Being beautiful or ‘very ugly’ could be good for your bank account, study finds

If you’ve ever heard of “pretty privilege” then you already know that highly attractive people are believed to live with certain benefits which others don’t get.

Whether this means they get a better job, people are kinder to them or they are paid more.

That attractive people are paid more has been observed in a range of professions from business to law.

But, it turns out that it’s not only the “very attractive” who are usually higher earners than their average counterparts – but, the “very ugly” too.

Researchers at the London School of Economics and the University of Massachusetts were able to somewhat disprove the theory of “pretty privilege” also known as the “beauty premium” or even the “ugliness penalty”.

Do you believe in pretty privilege? Let us know in the comments section…

They published their findings in the Journal of Business and Psychology.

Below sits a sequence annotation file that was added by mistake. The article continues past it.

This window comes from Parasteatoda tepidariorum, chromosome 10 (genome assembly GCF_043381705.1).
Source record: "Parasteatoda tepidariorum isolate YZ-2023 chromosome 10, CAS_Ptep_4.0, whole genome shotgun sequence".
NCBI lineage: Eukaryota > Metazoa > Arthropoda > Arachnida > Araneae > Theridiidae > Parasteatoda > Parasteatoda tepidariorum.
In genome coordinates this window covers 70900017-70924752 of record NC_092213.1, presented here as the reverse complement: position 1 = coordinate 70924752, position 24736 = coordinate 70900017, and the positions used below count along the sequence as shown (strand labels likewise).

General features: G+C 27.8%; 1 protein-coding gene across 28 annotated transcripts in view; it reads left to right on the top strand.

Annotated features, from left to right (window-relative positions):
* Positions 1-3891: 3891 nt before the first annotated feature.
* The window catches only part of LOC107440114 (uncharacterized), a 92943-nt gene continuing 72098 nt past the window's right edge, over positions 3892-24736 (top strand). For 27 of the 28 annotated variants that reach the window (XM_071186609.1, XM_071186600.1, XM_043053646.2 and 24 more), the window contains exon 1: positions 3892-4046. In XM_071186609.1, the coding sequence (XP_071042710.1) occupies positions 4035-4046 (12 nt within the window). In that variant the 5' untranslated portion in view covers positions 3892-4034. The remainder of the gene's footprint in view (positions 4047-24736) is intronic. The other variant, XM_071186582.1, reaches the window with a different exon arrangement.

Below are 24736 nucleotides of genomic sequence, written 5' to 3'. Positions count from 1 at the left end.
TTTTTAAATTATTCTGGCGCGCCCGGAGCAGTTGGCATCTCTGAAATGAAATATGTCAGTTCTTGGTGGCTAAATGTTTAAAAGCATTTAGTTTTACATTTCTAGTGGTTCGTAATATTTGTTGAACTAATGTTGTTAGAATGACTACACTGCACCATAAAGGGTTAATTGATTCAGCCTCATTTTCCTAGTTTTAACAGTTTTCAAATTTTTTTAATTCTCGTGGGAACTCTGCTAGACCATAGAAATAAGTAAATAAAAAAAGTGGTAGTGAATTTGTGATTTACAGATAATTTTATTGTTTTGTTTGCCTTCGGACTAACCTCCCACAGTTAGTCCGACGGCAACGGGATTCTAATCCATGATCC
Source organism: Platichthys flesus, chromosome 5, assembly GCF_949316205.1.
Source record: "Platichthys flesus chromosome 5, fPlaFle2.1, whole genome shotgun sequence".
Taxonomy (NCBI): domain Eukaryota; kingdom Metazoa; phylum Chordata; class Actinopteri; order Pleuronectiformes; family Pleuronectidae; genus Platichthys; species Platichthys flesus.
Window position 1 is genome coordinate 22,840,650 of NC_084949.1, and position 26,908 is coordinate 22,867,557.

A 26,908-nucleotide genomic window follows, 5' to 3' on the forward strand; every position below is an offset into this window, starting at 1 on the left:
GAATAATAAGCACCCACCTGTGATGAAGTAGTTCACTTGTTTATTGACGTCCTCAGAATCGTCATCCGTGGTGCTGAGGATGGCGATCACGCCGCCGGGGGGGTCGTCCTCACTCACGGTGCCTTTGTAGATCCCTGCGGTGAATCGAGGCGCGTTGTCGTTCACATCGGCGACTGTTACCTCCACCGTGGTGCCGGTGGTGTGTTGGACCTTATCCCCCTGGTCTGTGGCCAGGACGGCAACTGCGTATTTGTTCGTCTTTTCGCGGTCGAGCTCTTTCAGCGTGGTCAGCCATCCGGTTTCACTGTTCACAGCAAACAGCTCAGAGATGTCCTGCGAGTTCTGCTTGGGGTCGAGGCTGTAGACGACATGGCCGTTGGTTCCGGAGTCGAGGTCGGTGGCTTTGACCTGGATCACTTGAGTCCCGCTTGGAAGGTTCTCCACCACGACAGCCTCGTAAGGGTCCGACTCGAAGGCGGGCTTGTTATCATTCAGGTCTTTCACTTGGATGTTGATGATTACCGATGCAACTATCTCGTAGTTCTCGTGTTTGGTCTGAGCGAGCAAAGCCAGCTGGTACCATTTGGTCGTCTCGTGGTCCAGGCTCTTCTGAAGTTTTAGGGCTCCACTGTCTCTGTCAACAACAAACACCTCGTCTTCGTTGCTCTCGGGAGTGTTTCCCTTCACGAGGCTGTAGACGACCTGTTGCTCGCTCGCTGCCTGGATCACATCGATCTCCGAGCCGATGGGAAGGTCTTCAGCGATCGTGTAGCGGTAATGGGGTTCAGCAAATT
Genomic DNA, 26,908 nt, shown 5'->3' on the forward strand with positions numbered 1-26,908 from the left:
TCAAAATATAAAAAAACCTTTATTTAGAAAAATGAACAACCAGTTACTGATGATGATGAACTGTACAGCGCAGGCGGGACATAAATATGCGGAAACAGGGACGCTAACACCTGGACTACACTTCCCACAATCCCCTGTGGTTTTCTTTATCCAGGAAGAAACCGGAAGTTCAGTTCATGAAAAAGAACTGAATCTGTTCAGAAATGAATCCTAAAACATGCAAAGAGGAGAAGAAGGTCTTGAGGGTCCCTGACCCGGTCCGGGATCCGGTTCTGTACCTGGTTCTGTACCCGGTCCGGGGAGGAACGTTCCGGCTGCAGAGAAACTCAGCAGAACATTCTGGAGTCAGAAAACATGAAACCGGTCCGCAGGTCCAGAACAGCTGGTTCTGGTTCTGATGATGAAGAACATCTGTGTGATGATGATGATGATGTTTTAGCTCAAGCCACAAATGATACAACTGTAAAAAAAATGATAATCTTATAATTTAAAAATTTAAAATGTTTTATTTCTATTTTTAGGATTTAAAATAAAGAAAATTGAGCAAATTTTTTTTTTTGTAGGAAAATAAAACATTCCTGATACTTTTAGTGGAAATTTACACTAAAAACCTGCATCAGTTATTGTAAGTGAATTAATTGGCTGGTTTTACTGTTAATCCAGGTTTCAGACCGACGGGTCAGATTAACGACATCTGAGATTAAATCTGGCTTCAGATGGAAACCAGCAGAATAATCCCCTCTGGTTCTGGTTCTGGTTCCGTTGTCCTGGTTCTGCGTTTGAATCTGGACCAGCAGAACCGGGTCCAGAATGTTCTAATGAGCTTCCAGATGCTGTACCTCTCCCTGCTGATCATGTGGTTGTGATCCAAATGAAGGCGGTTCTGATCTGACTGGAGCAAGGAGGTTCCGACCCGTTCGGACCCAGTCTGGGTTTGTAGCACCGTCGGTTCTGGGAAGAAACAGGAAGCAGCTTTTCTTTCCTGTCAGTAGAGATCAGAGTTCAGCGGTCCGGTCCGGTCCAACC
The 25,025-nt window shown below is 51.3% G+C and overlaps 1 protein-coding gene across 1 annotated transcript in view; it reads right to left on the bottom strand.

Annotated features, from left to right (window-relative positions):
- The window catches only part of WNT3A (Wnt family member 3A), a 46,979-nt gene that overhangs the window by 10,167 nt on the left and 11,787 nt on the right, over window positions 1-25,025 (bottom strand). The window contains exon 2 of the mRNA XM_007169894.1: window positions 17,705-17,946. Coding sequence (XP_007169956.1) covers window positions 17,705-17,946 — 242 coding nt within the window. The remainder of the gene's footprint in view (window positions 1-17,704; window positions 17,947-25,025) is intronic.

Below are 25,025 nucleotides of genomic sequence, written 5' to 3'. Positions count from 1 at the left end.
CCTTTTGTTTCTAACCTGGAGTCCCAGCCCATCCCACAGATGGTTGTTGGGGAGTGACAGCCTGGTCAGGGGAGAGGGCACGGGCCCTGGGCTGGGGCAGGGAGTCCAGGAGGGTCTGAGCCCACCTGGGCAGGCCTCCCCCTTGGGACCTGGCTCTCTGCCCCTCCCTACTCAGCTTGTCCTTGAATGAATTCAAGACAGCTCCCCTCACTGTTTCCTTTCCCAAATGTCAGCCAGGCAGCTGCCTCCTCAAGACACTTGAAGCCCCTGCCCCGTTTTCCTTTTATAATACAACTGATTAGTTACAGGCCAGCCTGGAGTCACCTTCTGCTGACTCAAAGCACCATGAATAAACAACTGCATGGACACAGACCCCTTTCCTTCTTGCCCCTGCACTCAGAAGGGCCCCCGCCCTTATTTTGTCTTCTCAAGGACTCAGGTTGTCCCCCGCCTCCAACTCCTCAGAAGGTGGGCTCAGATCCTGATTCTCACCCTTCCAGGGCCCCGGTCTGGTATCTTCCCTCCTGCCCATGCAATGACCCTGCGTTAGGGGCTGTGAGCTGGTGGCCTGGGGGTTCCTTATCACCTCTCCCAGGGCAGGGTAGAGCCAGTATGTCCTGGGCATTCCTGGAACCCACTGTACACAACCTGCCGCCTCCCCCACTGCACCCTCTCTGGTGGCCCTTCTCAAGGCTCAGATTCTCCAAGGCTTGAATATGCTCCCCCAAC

This latest research claims that people aren’t necessarily being discriminated against due to their looks.

The study’s co-authors, Satoshi Kanazawa and Mary Still, looked at a data set from a popular survey which looks at teenagers: the National Longitudinal Survey of Adolescent Health – also called “Add Health”.

The survey is unusual, reports Study Finds, because it measures the physical attractiveness of each person in four instalments for 13 years.

Measurements are based on a five-point scale.

The co-author’s analysis found that more attractive individuals did usually outearn their “average” or “less attractive” peers, but that this was due to the presence of other factors.

Many of the attractive subjects rated higher on qualities like being smarter, healthier, calmer, more extroverted and more conscientious.

Satoshi said: “Physically more attractive workers may earn more, not necessarily because they are more beautiful, but because they are healthier, more intelligent, and have better personality traits conducive to higher earnings.”

However, it was also found that those considered “very unattractive” by Add Health always out earned those thought to be “merely unattractive.”

In many cases, it was found that they also made more money than those of average and above-average attractiveness.

It is thought that previous studies did not find that “very unattractive” individuals are often higher paid because anyone of less-than-average beauty was lumped together.

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